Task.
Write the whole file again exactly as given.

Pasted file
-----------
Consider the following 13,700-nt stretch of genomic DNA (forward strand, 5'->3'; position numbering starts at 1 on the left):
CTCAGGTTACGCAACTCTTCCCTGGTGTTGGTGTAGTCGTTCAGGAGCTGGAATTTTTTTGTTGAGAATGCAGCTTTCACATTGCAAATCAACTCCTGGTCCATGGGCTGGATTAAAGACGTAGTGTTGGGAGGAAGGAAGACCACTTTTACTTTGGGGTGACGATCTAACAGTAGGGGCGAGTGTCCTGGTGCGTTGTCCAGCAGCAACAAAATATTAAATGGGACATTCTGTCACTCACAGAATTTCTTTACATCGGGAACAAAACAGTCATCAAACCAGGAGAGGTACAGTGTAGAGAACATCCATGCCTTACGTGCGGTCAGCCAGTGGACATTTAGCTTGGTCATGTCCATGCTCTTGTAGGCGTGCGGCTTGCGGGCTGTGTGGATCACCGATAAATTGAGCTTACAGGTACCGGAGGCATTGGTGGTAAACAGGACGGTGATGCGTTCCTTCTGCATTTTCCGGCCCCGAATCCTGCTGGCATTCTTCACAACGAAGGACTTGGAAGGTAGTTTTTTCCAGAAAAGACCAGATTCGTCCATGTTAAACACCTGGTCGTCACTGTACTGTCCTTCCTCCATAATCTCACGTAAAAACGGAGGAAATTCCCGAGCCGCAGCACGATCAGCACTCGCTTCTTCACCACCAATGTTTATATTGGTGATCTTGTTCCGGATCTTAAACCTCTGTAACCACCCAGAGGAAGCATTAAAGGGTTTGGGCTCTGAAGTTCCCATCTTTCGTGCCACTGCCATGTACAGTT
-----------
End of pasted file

Consider the following 13,700-nt stretch of genomic DNA (forward strand, 5'->3'; position numbering starts at 1 on the left):
CTCAGGTTACGCAACTCTTCCCTGGTGTTGGTGTAGTCGTTCAGGAGCTGGAATTTTTTTGTTGAGAATGCAGCTTTCACATTGCAAATCAACTCCTGGTCCATGGGCTGGATTAAAGACGTAGTGTTGGGAGGAAGGAAGACCACTTTTACTTTGGGGTGACGATCTAACAGTAGGGGCGAGTGTCCTGGTGCGTTGTCCAGCAGCAACAAAATATTAAATGGGACATTCTGTCACTCACAGAATTTCTTTACATCGGGAACAAAACAGTCATCAAACCAGGAGAGGTACAGTGTAGAGAACATCCATGCCTTACGTGCGGTCAGCCAGTGGACATTTAGCTTGGTCATGTCCATGCTCTTGTAGGCGTGCGGCTTGCGGGCTGTGTGGATCACCGATAAATTGAGCTTACAGGTACCGGAGGCATTGGTGGTAAACAGGACGGTGATGCGTTCCTTCTGCATTTTCCGGCCCCGAATCCTGCTGGCATTCTTCACAACGAAGGACTTGGAAGGTAGTTTTTTCCAGAAAAGACCAGATTCGTCCATGTTAAACACCTGGTCGTCACTGTACTGTCCTTCCTCCATAATCTCACGTAAAAACGGAGGAAATTCCCGAGCCGCAGCACGATCAGCACTCGCTTCTTCACCACCAATGTTTATATTGGTGATCTTGTTCCGGATCTTAAACCTCTGTAACCACCCAGAGGAAGCATTAAAGGGTTTGGGCTCTGAAGTTCCCATCTTTCGTGCCACTGCCATGTACAGTT